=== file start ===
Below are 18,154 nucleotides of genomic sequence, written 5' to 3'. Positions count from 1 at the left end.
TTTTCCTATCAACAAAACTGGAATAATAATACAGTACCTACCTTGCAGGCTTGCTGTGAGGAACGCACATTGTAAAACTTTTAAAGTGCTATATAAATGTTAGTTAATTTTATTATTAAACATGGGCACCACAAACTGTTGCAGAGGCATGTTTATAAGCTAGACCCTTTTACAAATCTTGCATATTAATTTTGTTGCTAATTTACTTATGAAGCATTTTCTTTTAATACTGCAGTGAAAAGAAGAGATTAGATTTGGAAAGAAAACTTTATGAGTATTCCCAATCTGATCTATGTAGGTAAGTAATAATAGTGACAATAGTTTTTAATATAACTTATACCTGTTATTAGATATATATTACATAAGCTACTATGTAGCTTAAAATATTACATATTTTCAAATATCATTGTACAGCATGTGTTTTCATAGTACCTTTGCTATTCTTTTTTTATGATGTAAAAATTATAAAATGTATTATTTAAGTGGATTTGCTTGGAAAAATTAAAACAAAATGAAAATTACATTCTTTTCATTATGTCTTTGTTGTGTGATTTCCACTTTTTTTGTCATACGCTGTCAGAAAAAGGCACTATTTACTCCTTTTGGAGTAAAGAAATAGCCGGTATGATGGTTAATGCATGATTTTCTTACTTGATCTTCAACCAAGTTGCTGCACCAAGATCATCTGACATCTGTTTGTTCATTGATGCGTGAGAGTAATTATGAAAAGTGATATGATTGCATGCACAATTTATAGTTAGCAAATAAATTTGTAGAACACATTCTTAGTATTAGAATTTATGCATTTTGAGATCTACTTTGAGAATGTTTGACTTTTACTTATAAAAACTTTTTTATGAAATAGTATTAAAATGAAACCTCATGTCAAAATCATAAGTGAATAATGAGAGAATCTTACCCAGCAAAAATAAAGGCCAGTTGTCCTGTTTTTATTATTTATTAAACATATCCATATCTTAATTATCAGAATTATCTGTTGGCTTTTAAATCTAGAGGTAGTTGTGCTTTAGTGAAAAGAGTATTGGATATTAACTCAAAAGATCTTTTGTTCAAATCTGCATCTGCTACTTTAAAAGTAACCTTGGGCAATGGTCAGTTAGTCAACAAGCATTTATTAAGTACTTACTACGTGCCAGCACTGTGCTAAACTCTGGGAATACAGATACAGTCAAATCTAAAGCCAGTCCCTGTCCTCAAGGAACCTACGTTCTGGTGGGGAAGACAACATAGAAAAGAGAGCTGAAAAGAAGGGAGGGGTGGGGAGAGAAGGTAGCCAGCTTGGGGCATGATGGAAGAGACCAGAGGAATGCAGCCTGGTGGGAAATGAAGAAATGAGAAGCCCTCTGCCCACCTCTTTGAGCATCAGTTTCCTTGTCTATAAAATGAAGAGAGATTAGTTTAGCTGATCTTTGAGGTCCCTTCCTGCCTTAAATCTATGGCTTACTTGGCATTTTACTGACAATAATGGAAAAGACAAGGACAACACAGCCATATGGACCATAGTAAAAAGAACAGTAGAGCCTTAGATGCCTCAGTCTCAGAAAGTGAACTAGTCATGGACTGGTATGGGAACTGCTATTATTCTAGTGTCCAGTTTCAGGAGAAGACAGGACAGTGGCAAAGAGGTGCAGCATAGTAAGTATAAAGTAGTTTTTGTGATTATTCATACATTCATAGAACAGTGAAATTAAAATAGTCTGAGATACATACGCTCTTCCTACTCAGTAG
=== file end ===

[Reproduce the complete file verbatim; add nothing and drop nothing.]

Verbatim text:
Below are 18,154 nucleotides of genomic sequence, written 5' to 3'. Positions count from 1 at the left end.
TTTTCCTATCAACAAAACTGGAATAATAATACAGTACCTACCTTGCAGGCTTGCTGTGAGGAACGCACATTGTAAAACTTTTAAAGTGCTATATAAATGTTAGTTAATTTTATTATTAAACATGGGCACCACAAACTGTTGCAGAGGCATGTTTATAAGCTAGACCCTTTTACAAATCTTGCATATTAATTTTGTTGCTAATTTACTTATGAAGCATTTTCTTTTAATACTGCAGTGAAAAGAAGAGATTAGATTTGGAAAGAAAACTTTATGAGTATTCCCAATCTGATCTATGTAGGTAAGTAATAATAGTGACAATAGTTTTTAATATAACTTATACCTGTTATTAGATATATATTACATAAGCTACTATGTAGCTTAAAATATTACATATTTTCAAATATCATTGTACAGCATGTGTTTTCATAGTACCTTTGCTATTCTTTTTTTATGATGTAAAAATTATAAAATGTATTATTTAAGTGGATTTGCTTGGAAAAATTAAAACAAAATGAAAATTACATTCTTTTCATTATGTCTTTGTTGTGTGATTTCCACTTTTTTTGTCATACGCTGTCAGAAAAAGGCACTATTTACTCCTTTTGGAGTAAAGAAATAGCCGGTATGATGGTTAATGCATGATTTTCTTACTTGATCTTCAACCAAGTTGCTGCACCAAGATCATCTGACATCTGTTTGTTCATTGATGCGTGAGAGTAATTATGAAAAGTGATATGATTGCATGCACAATTTATAGTTAGCAAATAAATTTGTAGAACACATTCTTAGTATTAGAATTTATGCATTTTGAGATCTACTTTGAGAATGTTTGACTTTTACTTATAAAAACTTTTTTATGAAATAGTATTAAAATGAAACCTCATGTCAAAATCATAAGTGAATAATGAGAGAATCTTACCCAGCAAAAATAAAGGCCAGTTGTCCTGTTTTTATTATTTATTAAACATATCCATATCTTAATTATCAGAATTATCTGTTGGCTTTTAAATCTAGAGGTAGTTGTGCTTTAGTGAAAAGAGTATTGGATATTAACTCAAAAGATCTTTTGTTCAAATCTGCATCTGCTACTTTAAAAGTAACCTTGGGCAATGGTCAGTTAGTCAACAAGCATTTATTAAGTACTTACTACGTGCCAGCACTGTGCTAAACTCTGGGAATACAGATACAGTCAAATCTAAAGCCAGTCCCTGTCCTCAAGGAACCTACGTTCTGGTGGGGAAGACAACATAGAAAAGAGAGCTGAAAAGAAGGGAGGGGTGGGGAGAGAAGGTAGCCAGCTTGGGGCATGATGGAAGAGACCAGAGGAATGCAGCCTGGTGGGAAATGAAGAAATGAGAAGCCCTCTGCCCACCTCTTTGAGCATCAGTTTCCTTGTCTATAAAATGAAGAGAGATTAGTTTAGCTGATCTTTGAGGTCCCTTCCTGCCTTAAATCTATGGCTTACTTGGCATTTTACTGACAATAATGGAAAAGACAAGGACAACACAGCCATATGGACCATAGTAAAAAGAACAGTAGAGCCTTAGATGCCTCAGTCTCAGAAAGTGAACTAGTCATGGACTGGTATGGGAACTGCTATTATTCTAGTGTCCAGTTTCAGGAGAAGACAGGACAGTGGCAAAGAGGTGCAGCATAGTAAGTATAAAGTAGTTTTTGTGATTATTCATACATTCATAGAACAGTGAAATTAAAATAGTCTGAGATACATACGCTCTTCCTACTCAGTAG